• Healthy INTJs have lots of insight and wisdom to share. They are busy making an impact. They are teaching, writing, counseling, guiding, and conceptualizing things for others.
    • A small circle of friends because they realize people can be trusted.
    • INTJ can become a great talent scout. They are respected and trusted.
    • The more tangible the questions an INTJ asks the healthier they are. Lining up resources to be managed later. Creating skills now to build something later.
  • Unhealthy INTJ:
    • INTJs get tripped up by not getting into action because they are lost in a world of possibilities. They are lost in their projections – good or bad.
    • When an INTJ feels like they’re being wasted it is generally because they haven’t really built that Te muscle.

Healthiest manifestation of all IJ types is that they’re not victims.

INTROVERTS – Get out into the world! Build something outside yourself. Be proactive. Come at the world with a sense of generosity and kindness – for others and yourself.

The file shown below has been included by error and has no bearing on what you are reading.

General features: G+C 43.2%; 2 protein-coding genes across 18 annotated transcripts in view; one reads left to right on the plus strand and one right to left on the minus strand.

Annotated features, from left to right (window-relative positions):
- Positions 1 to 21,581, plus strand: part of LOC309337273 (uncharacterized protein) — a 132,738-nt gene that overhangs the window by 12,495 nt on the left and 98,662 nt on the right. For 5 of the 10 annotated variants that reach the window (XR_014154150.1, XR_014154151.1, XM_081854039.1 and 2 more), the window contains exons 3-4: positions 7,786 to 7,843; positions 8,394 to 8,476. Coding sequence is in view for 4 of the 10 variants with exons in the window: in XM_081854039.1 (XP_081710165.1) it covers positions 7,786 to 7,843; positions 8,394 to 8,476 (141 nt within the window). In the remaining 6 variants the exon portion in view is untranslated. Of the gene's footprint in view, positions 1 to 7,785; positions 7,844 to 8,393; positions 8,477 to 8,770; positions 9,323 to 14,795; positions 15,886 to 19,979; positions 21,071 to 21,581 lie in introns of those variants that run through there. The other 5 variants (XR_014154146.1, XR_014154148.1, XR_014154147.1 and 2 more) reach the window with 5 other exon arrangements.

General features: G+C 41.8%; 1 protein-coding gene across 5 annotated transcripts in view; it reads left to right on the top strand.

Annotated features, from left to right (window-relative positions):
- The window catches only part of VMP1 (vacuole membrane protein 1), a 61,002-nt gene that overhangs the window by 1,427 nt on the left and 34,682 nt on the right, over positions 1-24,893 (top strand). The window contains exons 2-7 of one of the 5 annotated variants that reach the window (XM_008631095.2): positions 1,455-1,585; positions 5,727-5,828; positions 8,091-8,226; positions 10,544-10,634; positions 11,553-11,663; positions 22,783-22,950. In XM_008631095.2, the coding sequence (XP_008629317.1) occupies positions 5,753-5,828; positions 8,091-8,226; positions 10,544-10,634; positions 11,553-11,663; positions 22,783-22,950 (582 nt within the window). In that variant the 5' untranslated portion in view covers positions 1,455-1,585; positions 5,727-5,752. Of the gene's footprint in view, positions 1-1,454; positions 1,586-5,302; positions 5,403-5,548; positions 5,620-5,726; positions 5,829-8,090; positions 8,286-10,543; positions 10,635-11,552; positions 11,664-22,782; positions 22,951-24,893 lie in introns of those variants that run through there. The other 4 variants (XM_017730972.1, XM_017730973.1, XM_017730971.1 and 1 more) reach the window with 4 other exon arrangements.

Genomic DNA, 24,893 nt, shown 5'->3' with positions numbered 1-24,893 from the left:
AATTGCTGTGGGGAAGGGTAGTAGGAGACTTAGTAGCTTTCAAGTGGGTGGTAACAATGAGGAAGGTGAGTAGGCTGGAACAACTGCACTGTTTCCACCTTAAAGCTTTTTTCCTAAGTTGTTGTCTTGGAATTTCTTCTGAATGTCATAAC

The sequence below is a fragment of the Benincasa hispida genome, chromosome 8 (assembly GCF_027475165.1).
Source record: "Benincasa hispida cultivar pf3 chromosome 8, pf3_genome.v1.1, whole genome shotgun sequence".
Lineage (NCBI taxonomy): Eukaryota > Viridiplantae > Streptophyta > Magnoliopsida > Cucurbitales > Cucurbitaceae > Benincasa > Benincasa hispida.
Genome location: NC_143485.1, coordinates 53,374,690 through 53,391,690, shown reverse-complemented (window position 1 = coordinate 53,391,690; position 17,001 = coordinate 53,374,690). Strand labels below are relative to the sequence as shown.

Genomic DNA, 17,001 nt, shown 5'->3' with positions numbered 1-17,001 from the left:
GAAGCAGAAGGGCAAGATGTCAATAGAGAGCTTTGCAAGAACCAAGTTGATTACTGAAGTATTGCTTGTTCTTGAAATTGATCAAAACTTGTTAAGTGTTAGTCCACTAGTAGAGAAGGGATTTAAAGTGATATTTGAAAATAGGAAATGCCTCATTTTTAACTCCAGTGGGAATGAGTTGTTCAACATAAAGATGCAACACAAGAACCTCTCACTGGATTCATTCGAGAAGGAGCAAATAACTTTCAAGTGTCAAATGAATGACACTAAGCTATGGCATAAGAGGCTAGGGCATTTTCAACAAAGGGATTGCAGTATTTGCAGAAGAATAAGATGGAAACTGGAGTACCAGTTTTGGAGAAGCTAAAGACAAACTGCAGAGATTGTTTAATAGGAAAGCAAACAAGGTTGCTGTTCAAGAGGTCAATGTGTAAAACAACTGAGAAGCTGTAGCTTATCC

Healthy people don’t fear the future. The healthier you get the happier you are.  

In this episode Joel and Antonia talk about the ISFJ, ISTJ, INFJ and INTJ personality types and how they look when they are healthy. #podcast #introvert #INTJ #INFJ #ISFJ #ISTJ



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Showing 15 comments
  • Lisa Munns

    Fantastic to hear all four personalities. I sit very firmly in the INFJ and have wondered for years why I attract unwanted attention all the time, and the people I am attracting do not have good intent, and I come out the other end feeling drained and burnt out at times. I now understand I am picking up everyone’s emotional garbage. Just recently was looking for ways to manage this law of attraction, and have started setting boundaries.